Three US Service Members Killed in Explosion in Afghanistan

Three US Service Members Killed in Explosion in Afghanistan

At the same time, the Khaama Press reported that at least six services of the U.S. Military were killed or wounded in an explosion triggered by an Improvised Explosive Device (IED) attack in southern Ghazni province of Afghanistan.

Also on Tuesday, NATO reported that three US troops were killed and three other service members and a contractor were wounded by an improvised explosive device in north central Ghazni province.

"The wounded service members and contractor were evacuated and are receiving medical care", Resolute Support said.

"We hope the global leaders accept our demands and put pressure on the withdraw all foreign forces from Afghanistan", said a Taliban member.

The blast occurred near Ghazni city when a convoy of US forces sent to help battle the Taliban struck the bomb, said Mohammad Araf Noori, spokesman for the governor of Ghazni province.

The incident Saturday killed Sgt. Leandro Jasso, 25, in Nimruz province's Khash Rod district. There are also several thousand U.S. Special Forces conducting counterterrorism missions. Ghazni was the only province that didn't hold parliamentary elections last month.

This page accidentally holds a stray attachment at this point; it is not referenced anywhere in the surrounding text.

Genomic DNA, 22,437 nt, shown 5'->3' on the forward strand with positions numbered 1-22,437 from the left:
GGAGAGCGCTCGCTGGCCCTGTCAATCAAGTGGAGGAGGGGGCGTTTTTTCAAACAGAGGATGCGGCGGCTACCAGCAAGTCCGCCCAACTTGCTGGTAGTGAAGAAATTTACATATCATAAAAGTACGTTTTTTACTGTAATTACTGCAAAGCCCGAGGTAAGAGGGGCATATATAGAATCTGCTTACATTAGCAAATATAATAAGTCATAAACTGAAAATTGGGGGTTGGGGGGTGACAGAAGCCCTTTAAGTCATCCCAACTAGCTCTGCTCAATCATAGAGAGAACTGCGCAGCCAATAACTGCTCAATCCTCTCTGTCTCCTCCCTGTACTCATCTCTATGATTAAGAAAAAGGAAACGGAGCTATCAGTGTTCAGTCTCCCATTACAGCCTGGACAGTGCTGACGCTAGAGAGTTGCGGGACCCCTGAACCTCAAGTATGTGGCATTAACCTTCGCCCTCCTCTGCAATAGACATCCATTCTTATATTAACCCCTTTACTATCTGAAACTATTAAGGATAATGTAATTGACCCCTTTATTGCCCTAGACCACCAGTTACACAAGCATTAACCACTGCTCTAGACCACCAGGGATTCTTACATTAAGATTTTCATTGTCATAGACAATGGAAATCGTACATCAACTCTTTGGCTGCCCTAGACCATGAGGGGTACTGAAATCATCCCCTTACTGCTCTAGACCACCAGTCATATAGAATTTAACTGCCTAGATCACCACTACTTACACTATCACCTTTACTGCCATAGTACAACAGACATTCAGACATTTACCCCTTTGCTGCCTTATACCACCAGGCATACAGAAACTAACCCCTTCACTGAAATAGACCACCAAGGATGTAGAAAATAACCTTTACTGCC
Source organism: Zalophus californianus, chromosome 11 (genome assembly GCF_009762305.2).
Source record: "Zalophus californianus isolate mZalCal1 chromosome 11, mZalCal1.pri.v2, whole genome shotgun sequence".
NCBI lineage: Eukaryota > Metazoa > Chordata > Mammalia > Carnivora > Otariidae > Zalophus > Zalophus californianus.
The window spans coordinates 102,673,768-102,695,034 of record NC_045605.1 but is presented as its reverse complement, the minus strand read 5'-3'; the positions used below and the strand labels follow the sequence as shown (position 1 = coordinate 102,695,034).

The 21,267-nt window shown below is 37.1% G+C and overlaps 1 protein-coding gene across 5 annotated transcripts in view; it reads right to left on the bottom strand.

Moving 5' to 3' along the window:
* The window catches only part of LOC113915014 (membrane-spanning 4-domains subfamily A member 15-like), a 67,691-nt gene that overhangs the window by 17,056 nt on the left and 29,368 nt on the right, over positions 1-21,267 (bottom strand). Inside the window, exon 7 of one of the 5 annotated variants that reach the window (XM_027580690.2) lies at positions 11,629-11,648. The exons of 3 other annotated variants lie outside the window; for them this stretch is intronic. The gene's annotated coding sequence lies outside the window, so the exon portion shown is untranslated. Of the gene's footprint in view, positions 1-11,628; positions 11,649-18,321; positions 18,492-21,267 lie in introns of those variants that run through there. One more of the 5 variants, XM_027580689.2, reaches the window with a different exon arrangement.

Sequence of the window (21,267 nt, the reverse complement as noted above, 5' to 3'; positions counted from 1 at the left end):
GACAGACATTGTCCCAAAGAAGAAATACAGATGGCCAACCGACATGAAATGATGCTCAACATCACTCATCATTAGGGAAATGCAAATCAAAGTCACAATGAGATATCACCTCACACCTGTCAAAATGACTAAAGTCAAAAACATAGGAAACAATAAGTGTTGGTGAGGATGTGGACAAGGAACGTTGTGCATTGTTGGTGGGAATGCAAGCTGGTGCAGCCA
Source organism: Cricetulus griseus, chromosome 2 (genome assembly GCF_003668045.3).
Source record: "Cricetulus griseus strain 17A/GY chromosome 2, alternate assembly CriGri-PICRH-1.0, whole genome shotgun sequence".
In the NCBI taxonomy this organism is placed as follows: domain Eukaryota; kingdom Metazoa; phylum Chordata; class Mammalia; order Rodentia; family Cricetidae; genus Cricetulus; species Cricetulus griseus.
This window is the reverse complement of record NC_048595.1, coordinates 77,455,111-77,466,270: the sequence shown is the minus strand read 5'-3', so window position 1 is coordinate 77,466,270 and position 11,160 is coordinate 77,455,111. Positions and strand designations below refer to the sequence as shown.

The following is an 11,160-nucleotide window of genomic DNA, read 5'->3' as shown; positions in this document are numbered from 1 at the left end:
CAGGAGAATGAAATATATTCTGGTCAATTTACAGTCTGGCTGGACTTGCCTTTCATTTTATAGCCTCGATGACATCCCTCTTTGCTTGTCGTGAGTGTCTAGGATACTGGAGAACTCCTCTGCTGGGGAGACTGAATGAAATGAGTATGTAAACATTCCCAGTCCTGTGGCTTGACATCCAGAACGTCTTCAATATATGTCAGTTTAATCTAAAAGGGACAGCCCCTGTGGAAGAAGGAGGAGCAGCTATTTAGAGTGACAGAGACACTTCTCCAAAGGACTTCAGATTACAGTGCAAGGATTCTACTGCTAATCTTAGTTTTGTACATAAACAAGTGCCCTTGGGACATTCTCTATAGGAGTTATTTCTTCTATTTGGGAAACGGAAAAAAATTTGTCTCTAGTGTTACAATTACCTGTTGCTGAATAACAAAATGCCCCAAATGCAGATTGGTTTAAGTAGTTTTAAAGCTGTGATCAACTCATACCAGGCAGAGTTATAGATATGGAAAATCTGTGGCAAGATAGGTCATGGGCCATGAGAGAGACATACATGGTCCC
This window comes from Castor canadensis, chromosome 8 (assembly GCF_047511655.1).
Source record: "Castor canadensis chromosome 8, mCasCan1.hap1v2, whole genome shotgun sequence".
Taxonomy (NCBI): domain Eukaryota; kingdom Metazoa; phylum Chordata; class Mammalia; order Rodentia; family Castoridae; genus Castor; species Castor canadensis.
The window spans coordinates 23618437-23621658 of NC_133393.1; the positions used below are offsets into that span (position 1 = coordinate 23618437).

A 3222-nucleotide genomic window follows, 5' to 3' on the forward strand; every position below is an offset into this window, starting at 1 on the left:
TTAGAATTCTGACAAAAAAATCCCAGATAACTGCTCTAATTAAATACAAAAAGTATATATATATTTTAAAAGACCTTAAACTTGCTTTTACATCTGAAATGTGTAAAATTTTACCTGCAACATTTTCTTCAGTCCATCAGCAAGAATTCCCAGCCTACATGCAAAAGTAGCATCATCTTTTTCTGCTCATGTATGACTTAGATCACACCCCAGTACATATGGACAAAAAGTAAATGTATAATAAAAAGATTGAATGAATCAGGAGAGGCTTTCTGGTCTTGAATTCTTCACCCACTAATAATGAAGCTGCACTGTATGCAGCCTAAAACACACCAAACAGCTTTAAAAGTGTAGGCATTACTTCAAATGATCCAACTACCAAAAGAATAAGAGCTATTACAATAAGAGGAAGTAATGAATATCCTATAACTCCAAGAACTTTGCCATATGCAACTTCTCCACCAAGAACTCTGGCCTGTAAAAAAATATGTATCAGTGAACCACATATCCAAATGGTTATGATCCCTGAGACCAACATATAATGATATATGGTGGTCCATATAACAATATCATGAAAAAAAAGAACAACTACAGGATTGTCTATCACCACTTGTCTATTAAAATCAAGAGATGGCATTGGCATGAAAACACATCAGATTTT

Maj. Brent Taylor of the Utah Army National Guard was killed in an insider attack in early November.

The number of American casualties has fallen dramatically since the end of 2014 when Afghan forces took over from US-led North Atlantic Treaty Organisation combat troops to secure the country.

The latest deaths come just days after a USA soldier was killed in a firefight with Al Qaeda forces Saturday, defense officials told Fox News.

"The loss of Sgt. Jasso is felt by his family and loved ones, by all who served with him and by all on this mission to protect our country and our allies", Gen. Scott Miller, commander of Resolute Support and U.S. Forces Afghanistan, said in a statement.

American-led combat operations against the Taliban officially ended in 2014, but some United States troops remain in the country to provide training and assistance to Afghan forces, which do most of the fighting. The group claimed responsibility for the attack, but they're not the only enemy.

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